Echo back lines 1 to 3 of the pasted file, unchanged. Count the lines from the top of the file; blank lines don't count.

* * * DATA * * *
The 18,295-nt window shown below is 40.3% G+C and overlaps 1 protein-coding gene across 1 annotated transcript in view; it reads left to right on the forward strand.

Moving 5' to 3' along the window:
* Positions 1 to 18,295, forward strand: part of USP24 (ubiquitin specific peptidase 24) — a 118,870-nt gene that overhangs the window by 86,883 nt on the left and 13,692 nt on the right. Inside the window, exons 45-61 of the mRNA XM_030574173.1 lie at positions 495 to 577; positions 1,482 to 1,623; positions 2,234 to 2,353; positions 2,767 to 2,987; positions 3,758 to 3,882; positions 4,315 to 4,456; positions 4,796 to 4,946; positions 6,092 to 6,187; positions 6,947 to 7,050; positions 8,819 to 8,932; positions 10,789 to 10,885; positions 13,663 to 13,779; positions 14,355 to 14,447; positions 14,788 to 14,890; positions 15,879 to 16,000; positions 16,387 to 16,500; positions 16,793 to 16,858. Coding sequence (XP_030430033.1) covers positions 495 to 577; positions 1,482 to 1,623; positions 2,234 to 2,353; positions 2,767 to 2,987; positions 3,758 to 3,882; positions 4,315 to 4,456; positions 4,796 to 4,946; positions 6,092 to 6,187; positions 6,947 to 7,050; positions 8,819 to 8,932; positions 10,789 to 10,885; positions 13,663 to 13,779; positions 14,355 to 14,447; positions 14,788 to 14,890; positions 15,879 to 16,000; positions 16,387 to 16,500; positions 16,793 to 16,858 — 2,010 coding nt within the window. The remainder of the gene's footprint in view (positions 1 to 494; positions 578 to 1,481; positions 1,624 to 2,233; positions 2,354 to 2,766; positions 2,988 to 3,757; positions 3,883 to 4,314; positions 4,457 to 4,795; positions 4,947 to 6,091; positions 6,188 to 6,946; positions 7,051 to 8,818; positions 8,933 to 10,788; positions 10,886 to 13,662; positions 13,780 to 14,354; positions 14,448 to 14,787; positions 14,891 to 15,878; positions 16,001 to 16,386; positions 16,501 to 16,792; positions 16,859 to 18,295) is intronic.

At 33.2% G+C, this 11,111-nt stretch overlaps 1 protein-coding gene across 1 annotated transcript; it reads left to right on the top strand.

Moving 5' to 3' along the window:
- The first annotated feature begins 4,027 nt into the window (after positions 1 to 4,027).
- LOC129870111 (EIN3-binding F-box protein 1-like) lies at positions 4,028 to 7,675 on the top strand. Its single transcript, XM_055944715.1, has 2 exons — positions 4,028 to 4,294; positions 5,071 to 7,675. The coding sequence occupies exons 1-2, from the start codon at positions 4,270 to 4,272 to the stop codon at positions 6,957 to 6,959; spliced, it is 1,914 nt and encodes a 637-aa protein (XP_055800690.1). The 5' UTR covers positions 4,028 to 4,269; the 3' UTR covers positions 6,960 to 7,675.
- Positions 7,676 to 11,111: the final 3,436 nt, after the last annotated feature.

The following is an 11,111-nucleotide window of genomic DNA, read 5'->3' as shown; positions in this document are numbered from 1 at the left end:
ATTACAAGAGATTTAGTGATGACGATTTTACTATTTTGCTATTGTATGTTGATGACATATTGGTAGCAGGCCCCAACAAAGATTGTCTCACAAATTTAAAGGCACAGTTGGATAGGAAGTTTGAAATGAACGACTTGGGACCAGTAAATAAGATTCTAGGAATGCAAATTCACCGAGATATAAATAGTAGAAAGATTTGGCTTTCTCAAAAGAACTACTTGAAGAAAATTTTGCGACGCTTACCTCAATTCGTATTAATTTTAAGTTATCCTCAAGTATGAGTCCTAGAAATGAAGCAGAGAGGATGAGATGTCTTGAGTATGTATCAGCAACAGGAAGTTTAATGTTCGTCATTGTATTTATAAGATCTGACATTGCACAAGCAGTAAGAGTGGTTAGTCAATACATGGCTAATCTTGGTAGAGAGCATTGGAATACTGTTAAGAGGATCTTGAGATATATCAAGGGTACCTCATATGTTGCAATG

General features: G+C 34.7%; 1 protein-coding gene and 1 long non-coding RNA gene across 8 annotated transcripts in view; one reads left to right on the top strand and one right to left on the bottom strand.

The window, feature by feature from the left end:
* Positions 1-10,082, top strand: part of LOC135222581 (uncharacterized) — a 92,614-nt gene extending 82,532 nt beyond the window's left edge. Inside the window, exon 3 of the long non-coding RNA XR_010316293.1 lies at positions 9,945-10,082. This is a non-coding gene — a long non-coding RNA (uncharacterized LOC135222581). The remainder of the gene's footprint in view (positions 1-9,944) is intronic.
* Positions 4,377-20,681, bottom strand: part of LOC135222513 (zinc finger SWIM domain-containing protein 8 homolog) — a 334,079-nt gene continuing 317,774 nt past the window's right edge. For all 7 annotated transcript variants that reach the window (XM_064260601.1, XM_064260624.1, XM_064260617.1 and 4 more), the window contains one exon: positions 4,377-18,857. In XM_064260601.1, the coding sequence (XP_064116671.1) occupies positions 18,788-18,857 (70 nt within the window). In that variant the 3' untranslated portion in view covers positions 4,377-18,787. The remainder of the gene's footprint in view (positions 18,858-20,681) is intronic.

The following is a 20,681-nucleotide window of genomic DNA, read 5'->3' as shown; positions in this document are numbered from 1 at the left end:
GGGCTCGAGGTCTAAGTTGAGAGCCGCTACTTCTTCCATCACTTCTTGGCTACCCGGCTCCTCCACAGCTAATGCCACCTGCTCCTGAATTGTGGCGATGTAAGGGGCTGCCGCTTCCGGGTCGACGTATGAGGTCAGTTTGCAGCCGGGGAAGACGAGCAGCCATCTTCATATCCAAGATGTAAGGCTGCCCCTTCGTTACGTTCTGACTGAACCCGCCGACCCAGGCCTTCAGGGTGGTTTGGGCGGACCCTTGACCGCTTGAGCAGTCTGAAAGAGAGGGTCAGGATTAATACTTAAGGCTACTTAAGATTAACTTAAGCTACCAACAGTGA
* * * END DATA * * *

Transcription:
The 18,295-nt window shown below is 40.3% G+C and overlaps 1 protein-coding gene across 1 annotated transcript in view; it reads left to right on the forward strand.

Moving 5' to 3' along the window:
* Positions 1 to 18,295, forward strand: part of USP24 (ubiquitin specific peptidase 24) — a 118,870-nt gene that overhangs the window by 86,883 nt on the left and 13,692 nt on the right. Inside the window, exons 45-61 of the mRNA XM_030574173.1 lie at positions 495 to 577; positions 1,482 to 1,623; positions 2,234 to 2,353; positions 2,767 to 2,987; positions 3,758 to 3,882; positions 4,315 to 4,456; positions 4,796 to 4,946; positions 6,092 to 6,187; positions 6,947 to 7,050; positions 8,819 to 8,932; positions 10,789 to 10,885; positions 13,663 to 13,779; positions 14,355 to 14,447; positions 14,788 to 14,890; positions 15,879 to 16,000; positions 16,387 to 16,500; positions 16,793 to 16,858. Coding sequence (XP_030430033.1) covers positions 495 to 577; positions 1,482 to 1,623; positions 2,234 to 2,353; positions 2,767 to 2,987; positions 3,758 to 3,882; positions 4,315 to 4,456; positions 4,796 to 4,946; positions 6,092 to 6,187; positions 6,947 to 7,050; positions 8,819 to 8,932; positions 10,789 to 10,885; positions 13,663 to 13,779; positions 14,355 to 14,447; positions 14,788 to 14,890; positions 15,879 to 16,000; positions 16,387 to 16,500; positions 16,793 to 16,858 — 2,010 coding nt within the window. The remainder of the gene's footprint in view (positions 1 to 494; positions 578 to 1,481; positions 1,624 to 2,233; positions 2,354 to 2,766; positions 2,988 to 3,757; positions 3,883 to 4,314; positions 4,457 to 4,795; positions 4,947 to 6,091; positions 6,188 to 6,946; positions 7,051 to 8,818; positions 8,933 to 10,788; positions 10,886 to 13,662; positions 13,780 to 14,354; positions 14,448 to 14,787; positions 14,891 to 15,878; positions 16,001 to 16,386; positions 16,501 to 16,792; positions 16,859 to 18,295) is intronic.